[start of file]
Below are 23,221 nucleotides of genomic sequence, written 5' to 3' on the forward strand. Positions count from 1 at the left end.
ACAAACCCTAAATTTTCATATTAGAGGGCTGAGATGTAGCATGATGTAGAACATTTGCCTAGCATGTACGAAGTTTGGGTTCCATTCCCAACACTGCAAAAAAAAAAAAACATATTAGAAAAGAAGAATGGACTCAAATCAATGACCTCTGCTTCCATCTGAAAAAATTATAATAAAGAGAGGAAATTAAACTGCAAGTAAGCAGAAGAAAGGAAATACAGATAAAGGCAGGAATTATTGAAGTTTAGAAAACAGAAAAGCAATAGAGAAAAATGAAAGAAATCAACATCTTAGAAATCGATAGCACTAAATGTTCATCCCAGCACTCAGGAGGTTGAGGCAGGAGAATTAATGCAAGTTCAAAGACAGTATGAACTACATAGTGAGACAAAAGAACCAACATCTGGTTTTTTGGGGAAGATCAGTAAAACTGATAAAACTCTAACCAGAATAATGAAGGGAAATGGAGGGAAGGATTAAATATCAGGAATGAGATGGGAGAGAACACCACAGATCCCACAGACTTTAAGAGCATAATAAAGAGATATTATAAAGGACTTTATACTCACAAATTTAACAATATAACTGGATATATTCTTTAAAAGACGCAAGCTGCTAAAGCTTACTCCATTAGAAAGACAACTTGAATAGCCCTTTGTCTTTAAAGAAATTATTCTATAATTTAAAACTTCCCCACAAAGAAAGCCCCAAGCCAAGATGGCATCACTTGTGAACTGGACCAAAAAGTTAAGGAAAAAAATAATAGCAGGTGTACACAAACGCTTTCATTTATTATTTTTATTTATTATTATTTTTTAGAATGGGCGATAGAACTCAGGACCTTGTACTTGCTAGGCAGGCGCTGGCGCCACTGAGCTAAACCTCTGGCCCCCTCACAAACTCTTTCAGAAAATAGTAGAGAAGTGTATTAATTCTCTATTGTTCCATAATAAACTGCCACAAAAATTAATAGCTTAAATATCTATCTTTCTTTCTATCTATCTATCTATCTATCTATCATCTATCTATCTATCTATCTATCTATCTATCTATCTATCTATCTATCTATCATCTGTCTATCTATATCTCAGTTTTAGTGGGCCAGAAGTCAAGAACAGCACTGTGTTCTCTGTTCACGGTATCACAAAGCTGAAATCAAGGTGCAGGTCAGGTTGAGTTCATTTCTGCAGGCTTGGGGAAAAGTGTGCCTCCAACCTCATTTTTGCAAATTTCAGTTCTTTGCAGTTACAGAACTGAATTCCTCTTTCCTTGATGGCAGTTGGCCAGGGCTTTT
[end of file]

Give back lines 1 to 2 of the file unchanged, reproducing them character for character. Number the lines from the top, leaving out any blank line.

Below are 23,221 nucleotides of genomic sequence, written 5' to 3' on the forward strand. Positions count from 1 at the left end.
ACAAACCCTAAATTTTCATATTAGAGGGCTGAGATGTAGCATGATGTAGAACATTTGCCTAGCATGTACGAAGTTTGGGTTCCATTCCCAACACTGCAAAAAAAAAAAAACATATTAGAAAAGAAGAATGGACTCAAATCAATGACCTCTGCTTCCATCTGAAAAAATTATAATAAAGAGAGGAAATTAAACTGCAAGTAAGCAGAAGAAAGGAAATACAGATAAAGGCAGGAATTATTGAAGTTTAGAAAACAGAAAAGCAATAGAGAAAAATGAAAGAAATCAACATCTTAGAAATCGATAGCACTAAATGTTCATCCCAGCACTCAGGAGGTTGAGGCAGGAGAATTAATGCAAGTTCAAAGACAGTATGAACTACATAGTGAGACAAAAGAACCAACATCTGGTTTTTTGGGGAAGATCAGTAAAACTGATAAAACTCTAACCAGAATAATGAAGGGAAATGGAGGGAAGGATTAAATATCAGGAATGAGATGGGAGAGAACACCACAGATCCCACAGACTTTAAGAGCATAATAAAGAGATATTATAAAGGACTTTATACTCACAAATTTAACAATATAACTGGATATATTCTTTAAAAGACGCAAGCTGCTAAAGCTTACTCCATTAGAAAGACAACTTGAATAGCCCTTTGTCTTTAAAGAAATTATTCTATAATTTAAAACTTCCCCACAAAGAAAGCCCCAAGCCAAGATGGCATCACTTGTGAACTGGACCAAAAAGTTAAGGAAAAAAATAATAGCAGGTGTACACAAACGCTTTCATTTATTATTTTTATTTATTATTATTTTTTAGAATGGGCGATAGAACTCAGGACCTTGTACTTGCTAGGCAGGCGCTGGCGCCACTGAGCTAAACCTCTGGCCCCCTCACAAACTCTTTCAGAAAATAGTAGAGAAGTGTATTAATTCTCTATTGTTCCATAATAAACTGCCACAAAAATTAATAGCTTAAATATCTATCTTTCTTTCTATCTATCTATCTATCTATCTATCATCTATCTATCTATCTATCTATCTATCTATCTATCTATCTATCTATCTATCATCTGTCTATCTATATCTCAGTTTTAGTGGGCCAGAAGTCAAGAACAGCACTGTGTTCTCTGTTCACGGTATCACAAAGCTGAAATCAAGGTGCAGGTCAGGTTGAGTTCATTTCTGCAGGCTTGGGGAAAAGTGTGCCTCCAACCTCATTTTTGCAAATTTCAGTTCTTTGCAGTTACAGAACTGAATTCCTCTTTCCTTGATGGCAGTTGGCCAGGGCTTTT